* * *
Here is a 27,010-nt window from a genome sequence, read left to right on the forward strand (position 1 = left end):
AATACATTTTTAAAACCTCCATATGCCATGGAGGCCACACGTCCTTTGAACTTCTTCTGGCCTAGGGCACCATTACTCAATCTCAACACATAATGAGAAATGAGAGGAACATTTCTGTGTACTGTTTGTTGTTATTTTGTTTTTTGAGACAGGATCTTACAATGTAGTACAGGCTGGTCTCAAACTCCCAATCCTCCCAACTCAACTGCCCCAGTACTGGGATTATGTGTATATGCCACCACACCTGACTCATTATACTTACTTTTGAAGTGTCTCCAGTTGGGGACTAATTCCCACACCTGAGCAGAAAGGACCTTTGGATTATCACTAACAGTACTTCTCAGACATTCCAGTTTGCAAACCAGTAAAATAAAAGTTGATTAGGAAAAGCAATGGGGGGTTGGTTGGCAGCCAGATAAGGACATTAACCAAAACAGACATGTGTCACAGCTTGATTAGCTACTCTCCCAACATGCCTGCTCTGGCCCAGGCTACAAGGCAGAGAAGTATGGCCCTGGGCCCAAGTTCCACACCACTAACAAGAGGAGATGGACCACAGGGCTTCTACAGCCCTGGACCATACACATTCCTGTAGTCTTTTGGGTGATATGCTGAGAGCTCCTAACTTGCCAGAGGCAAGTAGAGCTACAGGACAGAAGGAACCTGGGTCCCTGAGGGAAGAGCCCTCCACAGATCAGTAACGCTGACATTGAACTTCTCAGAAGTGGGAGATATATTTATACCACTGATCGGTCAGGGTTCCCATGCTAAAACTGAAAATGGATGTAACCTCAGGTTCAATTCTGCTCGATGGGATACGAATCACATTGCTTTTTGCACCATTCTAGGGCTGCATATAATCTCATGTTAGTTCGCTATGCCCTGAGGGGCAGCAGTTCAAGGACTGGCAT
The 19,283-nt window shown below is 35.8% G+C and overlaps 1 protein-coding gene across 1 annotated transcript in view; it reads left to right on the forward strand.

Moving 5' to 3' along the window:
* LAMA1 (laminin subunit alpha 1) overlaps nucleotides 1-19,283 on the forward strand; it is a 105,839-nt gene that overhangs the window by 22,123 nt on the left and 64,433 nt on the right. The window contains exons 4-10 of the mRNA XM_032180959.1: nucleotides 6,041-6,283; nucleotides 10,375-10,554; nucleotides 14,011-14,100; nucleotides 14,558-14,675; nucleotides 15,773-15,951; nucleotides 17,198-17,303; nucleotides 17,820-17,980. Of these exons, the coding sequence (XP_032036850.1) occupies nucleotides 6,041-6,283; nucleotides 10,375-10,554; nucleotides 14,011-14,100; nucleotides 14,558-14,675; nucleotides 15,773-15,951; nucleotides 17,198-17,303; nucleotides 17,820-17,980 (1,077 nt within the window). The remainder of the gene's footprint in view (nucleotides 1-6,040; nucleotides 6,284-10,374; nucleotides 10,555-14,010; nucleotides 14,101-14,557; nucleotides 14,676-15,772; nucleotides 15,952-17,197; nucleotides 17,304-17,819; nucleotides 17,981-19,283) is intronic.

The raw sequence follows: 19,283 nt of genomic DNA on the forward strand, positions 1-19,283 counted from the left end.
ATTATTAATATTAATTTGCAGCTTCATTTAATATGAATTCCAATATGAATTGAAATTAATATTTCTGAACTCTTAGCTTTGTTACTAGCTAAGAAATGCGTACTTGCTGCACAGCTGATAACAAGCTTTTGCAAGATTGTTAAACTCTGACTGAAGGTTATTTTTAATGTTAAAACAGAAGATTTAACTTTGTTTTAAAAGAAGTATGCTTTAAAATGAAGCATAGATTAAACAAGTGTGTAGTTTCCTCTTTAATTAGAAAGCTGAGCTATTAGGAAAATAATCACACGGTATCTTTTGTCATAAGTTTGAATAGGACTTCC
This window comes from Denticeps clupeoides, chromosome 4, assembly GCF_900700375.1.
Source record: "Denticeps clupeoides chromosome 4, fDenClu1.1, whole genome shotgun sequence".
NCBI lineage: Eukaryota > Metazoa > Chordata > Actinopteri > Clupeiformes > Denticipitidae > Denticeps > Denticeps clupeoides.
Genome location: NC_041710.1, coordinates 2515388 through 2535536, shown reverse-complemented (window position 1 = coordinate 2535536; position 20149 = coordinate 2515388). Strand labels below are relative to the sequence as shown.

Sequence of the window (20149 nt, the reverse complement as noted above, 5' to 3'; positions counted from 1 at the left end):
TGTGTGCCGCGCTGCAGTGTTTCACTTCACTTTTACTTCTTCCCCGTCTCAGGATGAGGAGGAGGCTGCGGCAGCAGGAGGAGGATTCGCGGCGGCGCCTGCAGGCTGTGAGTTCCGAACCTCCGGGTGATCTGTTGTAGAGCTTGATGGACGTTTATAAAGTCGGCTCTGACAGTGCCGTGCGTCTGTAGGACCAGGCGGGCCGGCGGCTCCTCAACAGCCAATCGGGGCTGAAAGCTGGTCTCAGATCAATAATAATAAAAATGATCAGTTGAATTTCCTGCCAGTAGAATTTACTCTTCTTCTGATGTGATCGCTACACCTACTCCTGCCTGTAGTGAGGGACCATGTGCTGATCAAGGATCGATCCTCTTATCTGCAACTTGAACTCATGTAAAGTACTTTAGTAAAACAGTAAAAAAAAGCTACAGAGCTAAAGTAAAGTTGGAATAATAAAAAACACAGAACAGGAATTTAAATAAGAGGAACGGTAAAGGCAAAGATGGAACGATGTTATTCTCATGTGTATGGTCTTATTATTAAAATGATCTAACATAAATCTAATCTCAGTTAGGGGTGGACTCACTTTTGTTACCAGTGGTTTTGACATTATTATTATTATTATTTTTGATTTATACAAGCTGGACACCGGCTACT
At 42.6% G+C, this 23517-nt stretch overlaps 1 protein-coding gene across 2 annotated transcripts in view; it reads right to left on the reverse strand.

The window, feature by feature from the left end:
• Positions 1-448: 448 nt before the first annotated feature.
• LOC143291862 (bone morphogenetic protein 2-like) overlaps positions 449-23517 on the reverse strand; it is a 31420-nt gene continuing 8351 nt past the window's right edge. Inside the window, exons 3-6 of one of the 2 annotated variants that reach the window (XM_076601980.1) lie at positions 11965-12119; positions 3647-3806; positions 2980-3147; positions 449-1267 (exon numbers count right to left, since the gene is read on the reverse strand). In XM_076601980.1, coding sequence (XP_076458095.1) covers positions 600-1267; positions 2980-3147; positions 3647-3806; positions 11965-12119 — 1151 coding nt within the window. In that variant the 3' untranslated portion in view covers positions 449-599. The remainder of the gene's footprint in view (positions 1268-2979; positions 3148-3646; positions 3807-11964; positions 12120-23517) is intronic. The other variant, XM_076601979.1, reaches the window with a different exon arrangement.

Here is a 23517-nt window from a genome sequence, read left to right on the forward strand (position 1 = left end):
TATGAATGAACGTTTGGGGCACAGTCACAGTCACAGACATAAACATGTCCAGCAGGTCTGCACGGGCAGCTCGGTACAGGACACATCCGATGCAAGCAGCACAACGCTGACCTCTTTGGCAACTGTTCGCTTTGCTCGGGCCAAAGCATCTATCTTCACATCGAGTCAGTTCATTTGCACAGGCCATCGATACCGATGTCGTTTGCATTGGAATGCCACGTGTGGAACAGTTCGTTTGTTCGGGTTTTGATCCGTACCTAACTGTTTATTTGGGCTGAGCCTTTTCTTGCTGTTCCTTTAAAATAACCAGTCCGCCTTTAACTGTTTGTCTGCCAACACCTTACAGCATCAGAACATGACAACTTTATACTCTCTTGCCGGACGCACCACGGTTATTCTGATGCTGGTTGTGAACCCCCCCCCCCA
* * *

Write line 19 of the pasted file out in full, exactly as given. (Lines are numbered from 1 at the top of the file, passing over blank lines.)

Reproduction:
TATGAATGAACGTTTGGGGCACAGTCACAGTCACAGACATAAACATGTCCAGCAGGTCTGCACGGGCAGCTCGGTACAGGACACATCCGATGCAAGCAGCACAACGCTGACCTCTTTGGCAACTGTTCGCTTTGCTCGGGCCAAAGCATCTATCTTCACATCGAGTCAGTTCATTTGCACAGGCCATCGATACCGATGTCGTTTGCATTGGAATGCCACGTGTGGAACAGTTCGTTTGTTCGGGTTTTGATCCGTACCTAACTGTTTATTTGGGCTGAGCCTTTTCTTGCTGTTCCTTTAAAATAACCAGTCCGCCTTTAACTGTTTGTCTGCCAACACCTTACAGCATCAGAACATGACAACTTTATACTCTCTTGCCGGACGCACCACGGTTATTCTGATGCTGGTTGTGAACCCCCCCCCCCA